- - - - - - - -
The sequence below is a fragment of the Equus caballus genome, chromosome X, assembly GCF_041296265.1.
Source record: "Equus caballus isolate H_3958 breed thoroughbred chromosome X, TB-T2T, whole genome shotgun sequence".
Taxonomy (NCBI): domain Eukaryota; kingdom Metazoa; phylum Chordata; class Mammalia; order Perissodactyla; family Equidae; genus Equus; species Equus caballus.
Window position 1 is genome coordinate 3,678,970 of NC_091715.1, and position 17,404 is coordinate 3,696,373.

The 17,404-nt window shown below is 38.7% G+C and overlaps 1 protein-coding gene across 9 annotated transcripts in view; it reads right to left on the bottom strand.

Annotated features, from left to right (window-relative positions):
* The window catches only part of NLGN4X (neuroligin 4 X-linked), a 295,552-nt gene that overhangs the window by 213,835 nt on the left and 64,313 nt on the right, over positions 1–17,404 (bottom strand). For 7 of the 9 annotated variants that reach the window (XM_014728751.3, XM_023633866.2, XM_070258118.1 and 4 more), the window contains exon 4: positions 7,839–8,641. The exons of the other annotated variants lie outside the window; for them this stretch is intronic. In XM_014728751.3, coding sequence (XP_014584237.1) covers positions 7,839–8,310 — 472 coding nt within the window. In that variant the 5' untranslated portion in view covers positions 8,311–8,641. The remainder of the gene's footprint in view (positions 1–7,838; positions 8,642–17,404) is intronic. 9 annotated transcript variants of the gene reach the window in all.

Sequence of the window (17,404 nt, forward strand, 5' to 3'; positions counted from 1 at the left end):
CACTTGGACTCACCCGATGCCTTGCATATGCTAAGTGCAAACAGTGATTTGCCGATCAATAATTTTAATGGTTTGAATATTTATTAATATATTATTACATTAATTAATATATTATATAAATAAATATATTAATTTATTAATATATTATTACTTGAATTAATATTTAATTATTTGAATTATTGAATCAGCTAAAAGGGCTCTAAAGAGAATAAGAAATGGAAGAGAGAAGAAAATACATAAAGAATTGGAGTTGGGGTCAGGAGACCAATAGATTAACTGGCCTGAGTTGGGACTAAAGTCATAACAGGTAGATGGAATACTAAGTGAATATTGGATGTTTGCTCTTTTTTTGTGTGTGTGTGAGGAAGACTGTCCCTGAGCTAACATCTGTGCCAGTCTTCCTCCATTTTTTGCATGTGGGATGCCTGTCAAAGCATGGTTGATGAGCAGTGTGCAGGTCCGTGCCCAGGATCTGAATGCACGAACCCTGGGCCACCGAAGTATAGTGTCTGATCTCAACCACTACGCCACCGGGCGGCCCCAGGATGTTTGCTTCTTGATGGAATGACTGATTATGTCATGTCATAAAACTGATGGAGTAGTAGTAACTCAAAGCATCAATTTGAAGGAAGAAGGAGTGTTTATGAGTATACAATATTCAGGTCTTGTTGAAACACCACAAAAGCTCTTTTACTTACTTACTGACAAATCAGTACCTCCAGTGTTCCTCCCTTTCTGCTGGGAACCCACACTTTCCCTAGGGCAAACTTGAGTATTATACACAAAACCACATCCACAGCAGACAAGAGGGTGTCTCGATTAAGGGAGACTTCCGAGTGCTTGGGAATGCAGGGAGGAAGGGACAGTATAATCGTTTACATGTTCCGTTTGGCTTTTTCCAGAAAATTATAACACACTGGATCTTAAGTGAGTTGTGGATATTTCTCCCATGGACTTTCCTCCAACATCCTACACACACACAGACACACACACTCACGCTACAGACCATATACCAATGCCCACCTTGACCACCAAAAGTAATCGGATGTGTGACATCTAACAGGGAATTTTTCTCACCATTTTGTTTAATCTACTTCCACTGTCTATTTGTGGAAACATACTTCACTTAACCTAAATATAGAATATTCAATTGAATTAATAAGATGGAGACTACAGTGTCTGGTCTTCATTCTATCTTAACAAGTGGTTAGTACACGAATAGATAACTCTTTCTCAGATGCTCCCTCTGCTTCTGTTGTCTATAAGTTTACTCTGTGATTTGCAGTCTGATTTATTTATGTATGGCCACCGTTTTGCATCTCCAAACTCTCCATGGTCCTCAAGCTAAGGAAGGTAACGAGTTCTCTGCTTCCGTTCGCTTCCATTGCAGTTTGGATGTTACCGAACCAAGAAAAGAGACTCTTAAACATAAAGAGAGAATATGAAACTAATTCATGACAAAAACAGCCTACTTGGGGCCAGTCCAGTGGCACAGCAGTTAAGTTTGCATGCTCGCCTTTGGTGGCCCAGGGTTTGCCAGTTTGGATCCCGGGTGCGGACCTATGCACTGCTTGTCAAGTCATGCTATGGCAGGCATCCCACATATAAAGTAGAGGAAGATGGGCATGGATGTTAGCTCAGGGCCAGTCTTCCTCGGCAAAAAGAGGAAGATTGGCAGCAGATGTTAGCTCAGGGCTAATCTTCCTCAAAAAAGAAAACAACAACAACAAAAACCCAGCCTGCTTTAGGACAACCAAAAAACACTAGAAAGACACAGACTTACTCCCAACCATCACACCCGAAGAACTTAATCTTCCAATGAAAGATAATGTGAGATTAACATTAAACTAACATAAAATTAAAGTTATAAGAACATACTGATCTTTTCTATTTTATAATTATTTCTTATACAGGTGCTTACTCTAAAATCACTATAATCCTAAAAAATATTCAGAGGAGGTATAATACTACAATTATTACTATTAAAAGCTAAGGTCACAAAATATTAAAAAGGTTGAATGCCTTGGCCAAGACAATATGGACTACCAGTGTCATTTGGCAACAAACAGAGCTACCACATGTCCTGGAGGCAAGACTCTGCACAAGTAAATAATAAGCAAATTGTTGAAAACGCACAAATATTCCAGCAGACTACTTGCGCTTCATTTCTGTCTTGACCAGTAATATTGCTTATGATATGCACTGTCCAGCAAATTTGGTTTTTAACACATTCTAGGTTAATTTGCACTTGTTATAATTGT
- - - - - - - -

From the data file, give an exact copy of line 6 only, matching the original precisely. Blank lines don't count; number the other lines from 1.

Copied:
Annotated features, from left to right (window-relative positions):